When comparing prices of laying hens, it is important to consider the age of the hens. Older laying hens are more likely to produce fewer eggs. It may be wise to consider stewing them instead of letting them grow old. However, keeping stewing hens means paying more for eggs than laying ones.
Feeding chickens is another significant expense. An ISA Brown chicken may produce up to $200 in eggs over its lifetime, while a long-lived heritage hen will need more feed than a shorter-lived variety. Egg productivity depends on several factors, including breed, diet, environment, and individual genetics.
The first cost involved in raising chickens for meat is the purchase of chickens. This cost can be as high as $20 per bird and depends on the breed and age. For some breeds, the cost can even be more. You should also be prepared to take care of your chickens in a way that prevents any potential problems.

How Much Does It Cost To Raise Laying Hens?

How Much Does It Cost To Raise Laying Hens?

How Much Does it Cost to Raise Broiler Chickens?

The cost of keeping broiler chickens varies according to the variety and size of the flock. A typical batch is around two thousand birds, but you can increase that number to more than five hundred if you want to produce a larger yield. You should also keep in mind that the price of broilers is higher for males than females. The total cost of raising broilers may be around N 45,000 to N 60,000.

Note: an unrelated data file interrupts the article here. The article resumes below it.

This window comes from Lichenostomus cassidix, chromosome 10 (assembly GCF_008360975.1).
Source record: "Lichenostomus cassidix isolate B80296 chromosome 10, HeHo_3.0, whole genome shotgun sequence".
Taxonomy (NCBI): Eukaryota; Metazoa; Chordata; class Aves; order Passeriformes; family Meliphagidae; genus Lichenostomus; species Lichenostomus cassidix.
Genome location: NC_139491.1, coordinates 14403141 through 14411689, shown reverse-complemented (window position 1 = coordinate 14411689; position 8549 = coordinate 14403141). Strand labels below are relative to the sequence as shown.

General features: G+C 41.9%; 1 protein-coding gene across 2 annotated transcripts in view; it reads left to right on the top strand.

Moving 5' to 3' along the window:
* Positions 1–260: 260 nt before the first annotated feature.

The feed costs are another major cost. Starter feed is required for the first two weeks and 14 days of life, and it can run from $9 to $14 per bird. Fresh water is also necessary daily. Feeding your broiler chickens twice a day is essential, and you’ll need to change their water at least once a day.
Broilers are easy to raise, but they need intensive care. They need high-quality feed and prompt vaccination. They also need adequate ventilation. The meat from broilers is juicier and more flavorful than other types of poultry. A chicken farmer may choose to raise broiler chickens using organic or synthetic feed, though that will be more expensive.
Broiler enterprises used different financing systems. Some used working capital, which was tied up in chicks and feed costs until the birds were sold. While the report doesn’t reflect the cost of keeping broilers in the entire state, it provides some useful information on the costs of raising broilers in the Willamette Valley. It covered costs and returns for 76,962 broilers marketed during the period January 5 to April 15, 1952. Most of these birds were marketed during February and March. Most producers handled only one brood at a time.
Broiler chickens need routine and occasional medical care. While it may be tempting to administer drugs to treat diseases in your chickens, they can increase your production costs. To avoid these expenses, try preventative care methods. These methods will help keep your broilers healthy and grow faster. Also, you should practice biosecurity. You should avoid letting visitors inside the pen and disinfect their footwear with foot dips. You should also restrict the entrance of rodents and wild birds. Last but not least, make sure the pens are properly closed to prevent leaks and other potential carriers of diseases.